6. Kenneth Gillingham & Sebastien Houde & Arthur A. van Benthem, 2019. "Consumer Myopia in Vehicle Purchases: Evidence from a Natural Experiment," CER-ETH Economics working paper series 19/321, CER-ETH - Center of Economic Research (CER-ETH) at ETH Zurich.
    7. Christopher Severen & Arthur A. van Benthem, 2019. "Formative Experiences and the Price of Gasoline," CESifo Working Paper Series 7757, CESifo.
    8. Alberini, Anna & Di Cosmo, Valeria & Bigano, Andrea, 2019. "How are fuel efficient cars priced? Evidence from eight EU countries," Energy Policy, Elsevier, vol. 134(C).
    9. Stadelmann, Marcel & Schubert, Renate, 2018. "How Do Different Designs of Energy Labels Influence Purchases of Household Appliances? A Field Study in Switzerland," Ecological Economics, Elsevier, vol. 144(C), pages 112-123.
    10. Davide Cerruti & Claudio Daminato & Massimo Filippini, 2019. "The Impact of Policy Awareness: Evidence from Vehicle Choices Response to Fiscal Incentives," CER-ETH Economics working paper series 19/316, CER-ETH - Center of Economic Research (CER-ETH) at ETH Zurich.
    11. Erica Myers & Steven L. Puller & Jeremy D. West, 2019. "Effects of Mandatory Energy Efficiency Disclosure in Housing Markets," NBER Working Papers 26436, National Bureau of Economic Research, Inc.
    12. Reynaert, Mathias & Sallee, James M., 2016. "Who Benefits When Firms Game Corrective Policies?," TSE Working Papers 16-739, Toulouse School of Economics (TSE), revised Feb 2018.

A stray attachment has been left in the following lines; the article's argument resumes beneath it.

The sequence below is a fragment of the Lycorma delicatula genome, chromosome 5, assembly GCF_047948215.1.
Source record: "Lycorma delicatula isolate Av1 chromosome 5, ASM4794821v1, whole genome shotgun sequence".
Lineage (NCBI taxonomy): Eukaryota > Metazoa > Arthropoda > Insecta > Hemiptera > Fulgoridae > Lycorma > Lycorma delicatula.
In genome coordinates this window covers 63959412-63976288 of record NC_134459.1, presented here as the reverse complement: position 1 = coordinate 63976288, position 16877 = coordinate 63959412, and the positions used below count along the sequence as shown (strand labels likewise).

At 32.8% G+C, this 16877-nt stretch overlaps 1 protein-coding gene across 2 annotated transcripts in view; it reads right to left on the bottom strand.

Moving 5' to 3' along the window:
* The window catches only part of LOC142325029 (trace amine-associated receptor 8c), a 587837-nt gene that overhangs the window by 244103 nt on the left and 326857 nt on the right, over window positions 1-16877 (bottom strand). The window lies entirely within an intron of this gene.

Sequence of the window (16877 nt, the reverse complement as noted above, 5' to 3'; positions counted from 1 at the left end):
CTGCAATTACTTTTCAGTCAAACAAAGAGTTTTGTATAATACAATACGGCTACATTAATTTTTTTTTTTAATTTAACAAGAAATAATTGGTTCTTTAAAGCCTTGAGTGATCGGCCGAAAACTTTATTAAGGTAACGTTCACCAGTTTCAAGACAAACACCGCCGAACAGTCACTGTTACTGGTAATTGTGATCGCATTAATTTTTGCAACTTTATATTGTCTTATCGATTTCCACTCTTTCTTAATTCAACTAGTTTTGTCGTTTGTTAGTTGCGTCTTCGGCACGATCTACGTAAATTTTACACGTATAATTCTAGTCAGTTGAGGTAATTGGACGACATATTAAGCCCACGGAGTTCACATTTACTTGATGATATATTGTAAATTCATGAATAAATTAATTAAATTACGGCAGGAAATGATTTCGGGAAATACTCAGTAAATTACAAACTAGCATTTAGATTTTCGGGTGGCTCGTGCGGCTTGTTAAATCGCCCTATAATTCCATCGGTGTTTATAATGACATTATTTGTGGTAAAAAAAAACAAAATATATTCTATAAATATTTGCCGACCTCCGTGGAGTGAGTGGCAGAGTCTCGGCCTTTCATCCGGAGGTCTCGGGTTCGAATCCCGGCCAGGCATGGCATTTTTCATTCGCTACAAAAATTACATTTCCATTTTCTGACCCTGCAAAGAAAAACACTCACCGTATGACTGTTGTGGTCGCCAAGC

13. Sebastien Houde & Joseph E. Aldy, 2017. "The Efficiency Consequences of Heterogeneous Behavioral Responses to Energy Fiscal Policies," CER-ETH Economics working paper series 17/282, CER-ETH - Center of Economic Research (CER-ETH) at ETH Zurich.
    14. Ghislaine Lang & Bruno Lanz, 2018. "Energy efficiency, information, and the acceptability of rent increases: A survey experiment with tenants," IRENE Working Papers 18-04, IRENE Institute of Economic Research.
    15. Ghislaine Lang & Mehdi Farsi & Bruno Lanz & Sylvain Weber, 2020. "Energy efficiency and heating technology investments: Manipulating financial information in a discrete choice experiment," IRENE Working Papers 20-07, IRENE Institute of Economic Research.
    16. Bruno Lanz & Evert Reins, 2019. "Asymmetric information on the market for energy efficiency: Insights from the credence goods literature," IRENE Working Papers 19-03, IRENE Institute of Economic Research.